Cover image for Myths of the free market
Myths of the free market
Friedman, Kenneth S.
Personal Author:
Publication Information:
New York : Algora Pub., [2003]

Physical Description:
viii, 262 pages : illustrations ; 23 cm

Format :


Call Number
Material Type
Home Location
Item Holds
HB95 .F738 2003 Adult Non-Fiction Non-Fiction Area

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"Myths of the Free Market "is arguably the most significant book in economics and politics since John Maynard Keynes. It systematically presents a broad range of telling criticisms of free market economics, criticisms that have not been presented elsewhere.

Author Notes

Kenneth Friedman, author of the book Predictive Simplicity and more than a dozen articles in both philosophy journals and physics journals, holds an MS in Physics and PhD in Philosophy of Science from MIT; he studied non-linear thermodynamics with Ilya Prigogine in Brussels on an ACLS fellowship. After teaching for 12 years at SUNY at Oswego, where he chaired the department of philosophy, he worked as a securities analyst and money manager, capitalizing on a cyclic view of markets grounded in nonlinear thermodynamics. He is now President of a publicly traded corporation. He has been interviewed in Barron's and on CNBC and quoted in The Wall Street Journal.

Table of Contents

Prefacep. 1
Blind Faithp. 1
Economyp. 9
1. The Poverty of Laissez Faire--The Evidencep. 11
Laissez Faire Has Not Workedp. 11
Early Symptoms of Economic Declinep. 17
2. Laissez Faire--It Can't Possibly Workp. 25
Laissez Faire Cannot Maximize Wealthp. 25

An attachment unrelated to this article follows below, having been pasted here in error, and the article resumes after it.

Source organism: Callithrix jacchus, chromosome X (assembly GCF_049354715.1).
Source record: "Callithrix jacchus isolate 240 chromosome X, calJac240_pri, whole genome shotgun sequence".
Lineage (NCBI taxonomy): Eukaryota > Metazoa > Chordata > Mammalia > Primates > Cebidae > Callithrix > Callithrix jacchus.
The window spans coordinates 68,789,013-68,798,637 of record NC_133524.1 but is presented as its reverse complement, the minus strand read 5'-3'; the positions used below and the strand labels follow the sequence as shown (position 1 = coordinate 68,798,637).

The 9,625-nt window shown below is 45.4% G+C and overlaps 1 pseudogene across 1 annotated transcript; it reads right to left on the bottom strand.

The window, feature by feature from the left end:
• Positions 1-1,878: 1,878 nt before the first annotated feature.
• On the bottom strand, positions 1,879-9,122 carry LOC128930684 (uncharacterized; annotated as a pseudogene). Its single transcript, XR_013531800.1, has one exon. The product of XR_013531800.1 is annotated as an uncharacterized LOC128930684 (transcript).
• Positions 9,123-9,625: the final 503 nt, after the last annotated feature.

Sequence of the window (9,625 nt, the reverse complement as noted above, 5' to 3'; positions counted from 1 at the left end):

Do We Want What Laissez Faire Promises?p. 29
3. Decline and Disasterp. 37
History: The Effects of Economic Inequalityp. 37
Declinep. 37
Disasterp. 40
Wealth and Taxesp. 48
4. The Spawn of "Laissez Faire"p. 53
Institutional Incubip. 53
Short-Term vs. Long-Term Investment Horizonsp. 54
Credit Overloadp. 56
Mutual Funds and Corporate Managementp. 58
Tradep. 64
Free Trade vs. Mercantilismp. 66
5. Why We Fall for Laissez Fairep. 69
Mythology of Early Laissez Fairep. 69
Laissez Faire and Our Present Interestsp. 75
6. The Virtual Reality of Classical Economicsp. 79
Economics: Theory vs. Realityp. 79
Ebullient Markets--Dangerous Economyp. 93
7. A New Economic Paradigmp. 99
An Alternative Approachp. 99
Nonlinear Thermodynamics and Economicsp. 105
Appendixp. 115
Nonlinear Economicsp. 115
Polityp. 121
Values, Science, Reasonp. 123
1. Humanismp. 129
The Propriety of Humanismp. 129
"Strict Constructionist" as a Labelp. 133
The Focus of Humanismp. 136
Individuals vs. Classesp. 141
2. Humanism and Governmentp. 151
A Humanistic Rationale for Governmentp. 151
Curbing Excessive Powerp. 158
3. Rejecting Liberalismp. 169
Freedom, Rights, and Libertarianismp. 171
Libertarianism and the Relativity of Valuesp. 177
4. Democracyp. 185
Do We (Should We) Have a Democracy?p. 185
Do We?p. 185
Should We?p. 194
Democracy vs. Laissez Fairep. 199
Is Local Government the Answer?p. 202
5. Prerequisities to Functional Democracyp. 207
Masses vs. Elitesp. 207
6. The Critical Role of Educationp. 217
Ultimate R&D: Educationp. 217
Education and the Foundations of Democracyp. 229
Finality?p. 235
Denouementp. 237
The Free Market vs. The Environmentp. 237
Referencesp. 249
Index of Namesp. 255
Index of Termsp. 259
Index of US Corporationsp. 263